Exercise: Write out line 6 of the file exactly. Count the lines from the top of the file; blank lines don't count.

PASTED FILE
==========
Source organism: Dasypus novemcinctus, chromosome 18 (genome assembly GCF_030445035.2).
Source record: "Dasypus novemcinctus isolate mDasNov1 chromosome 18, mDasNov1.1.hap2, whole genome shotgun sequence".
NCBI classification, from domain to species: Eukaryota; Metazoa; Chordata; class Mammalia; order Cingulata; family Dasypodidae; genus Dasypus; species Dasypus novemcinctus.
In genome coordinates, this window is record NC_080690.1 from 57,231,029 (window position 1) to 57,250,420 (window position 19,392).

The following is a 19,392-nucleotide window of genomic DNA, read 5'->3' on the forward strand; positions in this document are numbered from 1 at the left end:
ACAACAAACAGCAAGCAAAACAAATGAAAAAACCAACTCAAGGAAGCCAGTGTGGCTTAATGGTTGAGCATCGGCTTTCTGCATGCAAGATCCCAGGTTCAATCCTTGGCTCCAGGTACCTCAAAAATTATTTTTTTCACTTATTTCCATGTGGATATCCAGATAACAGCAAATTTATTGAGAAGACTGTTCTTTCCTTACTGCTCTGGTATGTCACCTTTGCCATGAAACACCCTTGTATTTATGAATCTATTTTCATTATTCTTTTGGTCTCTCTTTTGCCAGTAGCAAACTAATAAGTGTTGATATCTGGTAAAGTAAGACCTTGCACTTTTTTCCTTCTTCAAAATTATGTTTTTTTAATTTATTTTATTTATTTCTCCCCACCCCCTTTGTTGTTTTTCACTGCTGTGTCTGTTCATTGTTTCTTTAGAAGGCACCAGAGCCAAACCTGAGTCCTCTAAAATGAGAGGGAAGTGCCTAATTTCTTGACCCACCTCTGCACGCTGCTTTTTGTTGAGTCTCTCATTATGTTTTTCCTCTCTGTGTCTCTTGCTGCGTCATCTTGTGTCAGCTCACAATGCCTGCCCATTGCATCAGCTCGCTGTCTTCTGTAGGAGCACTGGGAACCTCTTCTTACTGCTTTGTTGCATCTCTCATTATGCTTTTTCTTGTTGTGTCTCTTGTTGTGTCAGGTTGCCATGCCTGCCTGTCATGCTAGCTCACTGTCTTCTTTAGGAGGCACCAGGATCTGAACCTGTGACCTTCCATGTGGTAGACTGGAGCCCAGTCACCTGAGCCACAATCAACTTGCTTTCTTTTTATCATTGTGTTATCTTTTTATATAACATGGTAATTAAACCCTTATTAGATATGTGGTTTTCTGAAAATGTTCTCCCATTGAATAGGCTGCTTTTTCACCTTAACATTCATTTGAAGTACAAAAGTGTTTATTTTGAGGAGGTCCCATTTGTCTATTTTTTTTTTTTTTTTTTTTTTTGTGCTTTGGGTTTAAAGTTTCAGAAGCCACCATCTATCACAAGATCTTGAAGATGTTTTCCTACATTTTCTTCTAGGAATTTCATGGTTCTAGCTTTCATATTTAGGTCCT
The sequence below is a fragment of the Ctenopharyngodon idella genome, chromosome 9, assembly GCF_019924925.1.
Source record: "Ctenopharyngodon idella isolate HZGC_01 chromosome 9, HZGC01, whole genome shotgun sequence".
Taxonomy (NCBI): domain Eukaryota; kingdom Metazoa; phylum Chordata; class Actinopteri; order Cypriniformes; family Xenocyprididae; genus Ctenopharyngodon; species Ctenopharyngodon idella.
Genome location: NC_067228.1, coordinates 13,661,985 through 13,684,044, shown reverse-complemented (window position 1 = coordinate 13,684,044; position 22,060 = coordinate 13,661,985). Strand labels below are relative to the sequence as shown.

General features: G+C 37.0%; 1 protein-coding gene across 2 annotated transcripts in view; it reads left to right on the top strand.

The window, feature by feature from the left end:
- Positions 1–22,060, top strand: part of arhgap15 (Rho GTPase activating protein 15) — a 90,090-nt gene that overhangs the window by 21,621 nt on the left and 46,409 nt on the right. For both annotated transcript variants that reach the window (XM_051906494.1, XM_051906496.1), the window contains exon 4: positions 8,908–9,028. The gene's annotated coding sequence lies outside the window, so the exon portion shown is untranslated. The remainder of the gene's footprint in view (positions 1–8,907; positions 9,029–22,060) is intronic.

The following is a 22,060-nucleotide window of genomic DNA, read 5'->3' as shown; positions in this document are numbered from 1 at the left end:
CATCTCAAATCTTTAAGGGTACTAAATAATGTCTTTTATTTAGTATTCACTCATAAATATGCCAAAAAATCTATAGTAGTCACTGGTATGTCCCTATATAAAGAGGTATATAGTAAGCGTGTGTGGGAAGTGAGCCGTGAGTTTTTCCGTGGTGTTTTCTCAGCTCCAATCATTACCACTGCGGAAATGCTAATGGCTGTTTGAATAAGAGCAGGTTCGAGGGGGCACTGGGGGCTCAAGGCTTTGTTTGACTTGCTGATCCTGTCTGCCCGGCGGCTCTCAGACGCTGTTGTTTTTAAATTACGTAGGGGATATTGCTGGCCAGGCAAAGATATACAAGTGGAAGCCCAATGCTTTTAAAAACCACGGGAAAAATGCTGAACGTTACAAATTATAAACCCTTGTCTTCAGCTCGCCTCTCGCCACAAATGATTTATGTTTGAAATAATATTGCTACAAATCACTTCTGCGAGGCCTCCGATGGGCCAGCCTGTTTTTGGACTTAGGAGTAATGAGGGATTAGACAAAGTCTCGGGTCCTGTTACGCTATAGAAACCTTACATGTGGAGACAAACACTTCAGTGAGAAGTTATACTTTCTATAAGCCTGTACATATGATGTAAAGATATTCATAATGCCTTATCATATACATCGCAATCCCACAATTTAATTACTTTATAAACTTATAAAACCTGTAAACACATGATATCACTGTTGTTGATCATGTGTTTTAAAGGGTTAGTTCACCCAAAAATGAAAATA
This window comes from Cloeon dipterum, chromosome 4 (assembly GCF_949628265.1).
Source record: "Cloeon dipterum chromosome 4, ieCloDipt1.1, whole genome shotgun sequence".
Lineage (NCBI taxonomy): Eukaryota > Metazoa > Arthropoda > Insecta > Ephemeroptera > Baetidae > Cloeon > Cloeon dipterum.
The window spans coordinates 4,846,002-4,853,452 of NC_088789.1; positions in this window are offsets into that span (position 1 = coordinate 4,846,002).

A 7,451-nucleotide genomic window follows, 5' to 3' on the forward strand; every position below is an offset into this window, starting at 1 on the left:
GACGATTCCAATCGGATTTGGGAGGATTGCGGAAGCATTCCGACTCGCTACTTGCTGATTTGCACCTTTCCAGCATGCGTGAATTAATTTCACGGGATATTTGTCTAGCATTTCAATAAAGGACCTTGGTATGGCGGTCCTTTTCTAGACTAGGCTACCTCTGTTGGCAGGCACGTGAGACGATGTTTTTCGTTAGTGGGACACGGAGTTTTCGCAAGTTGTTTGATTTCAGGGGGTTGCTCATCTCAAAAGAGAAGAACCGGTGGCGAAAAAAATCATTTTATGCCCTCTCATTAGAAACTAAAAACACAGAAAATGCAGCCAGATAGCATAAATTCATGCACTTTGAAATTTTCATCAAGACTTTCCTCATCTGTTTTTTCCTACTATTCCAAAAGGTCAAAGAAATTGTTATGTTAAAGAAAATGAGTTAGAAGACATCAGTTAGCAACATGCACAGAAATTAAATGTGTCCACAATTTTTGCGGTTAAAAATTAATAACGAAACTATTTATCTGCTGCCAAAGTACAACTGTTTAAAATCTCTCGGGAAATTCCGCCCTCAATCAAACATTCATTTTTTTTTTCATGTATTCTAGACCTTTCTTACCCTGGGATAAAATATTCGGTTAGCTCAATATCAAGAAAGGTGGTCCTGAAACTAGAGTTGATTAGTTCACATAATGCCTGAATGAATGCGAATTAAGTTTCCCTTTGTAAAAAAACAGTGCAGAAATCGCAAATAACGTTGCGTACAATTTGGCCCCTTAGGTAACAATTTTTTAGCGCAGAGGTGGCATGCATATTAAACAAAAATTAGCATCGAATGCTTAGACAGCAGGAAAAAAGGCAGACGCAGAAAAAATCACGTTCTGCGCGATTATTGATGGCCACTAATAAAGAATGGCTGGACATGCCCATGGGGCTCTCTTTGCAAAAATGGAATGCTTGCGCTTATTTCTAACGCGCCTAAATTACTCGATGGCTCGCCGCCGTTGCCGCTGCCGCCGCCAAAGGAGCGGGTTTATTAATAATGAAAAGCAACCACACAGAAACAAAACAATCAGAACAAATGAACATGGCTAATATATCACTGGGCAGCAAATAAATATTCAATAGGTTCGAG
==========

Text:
ACAACAAACAGCAAGCAAAACAAATGAAAAAACCAACTCAAGGAAGCCAGTGTGGCTTAATGGTTGAGCATCGGCTTTCTGCATGCAAGATCCCAGGTTCAATCCTTGGCTCCAGGTACCTCAAAAATTATTTTTTTCACTTATTTCCATGTGGATATCCAGATAACAGCAAATTTATTGAGAAGACTGTTCTTTCCTTACTGCTCTGGTATGTCACCTTTGCCATGAAACACCCTTGTATTTATGAATCTATTTTCATTATTCTTTTGGTCTCTCTTTTGCCAGTAGCAAACTAATAAGTGTTGATATCTGGTAAAGTAAGACCTTGCACTTTTTTCCTTCTTCAAAATTATGTTTTTTTAATTTATTTTATTTATTTCTCCCCACCCCCTTTGTTGTTTTTCACTGCTGTGTCTGTTCATTGTTTCTTTAGAAGGCACCAGAGCCAAACCTGAGTCCTCTAAAATGAGAGGGAAGTGCCTAATTTCTTGACCCACCTCTGCACGCTGCTTTTTGTTGAGTCTCTCATTATGTTTTTCCTCTCTGTGTCTCTTGCTGCGTCATCTTGTGTCAGCTCACAATGCCTGCCCATTGCATCAGCTCGCTGTCTTCTGTAGGAGCACTGGGAACCTCTTCTTACTGCTTTGTTGCATCTCTCATTATGCTTTTTCTTGTTGTGTCTCTTGTTGTGTCAGGTTGCCATGCCTGCCTGTCATGCTAGCTCACTGTCTTCTTTAGGAGGCACCAGGATCTGAACCTGTGACCTTCCATGTGGTAGACTGGAGCCCAGTCACCTGAGCCACAATCAACTTGCTTTCTTTTTATCATTGTGTTATCTTTTTATATAACATGGTAATTAAACCCTTATTAGATATGTGGTTTTCTGAAAATGTTCTCCCATTGAATAGGCTGCTTTTTCACCTTAACATTCATTTGAAGTACAAAAGTGTTTATTTTGAGGAGGTCCCATTTGTCTATTTTTTTTTTTTTTTTTTTTTTTGTGCTTTGGGTTTAAAGTTTCAGAAGCCACCATCTATCACAAGATCTTGAAGATGTTTTCCTACATTTTCTTCTAGGAATTTCATGGTTCTAGCTTTCATATTTAGGTCCT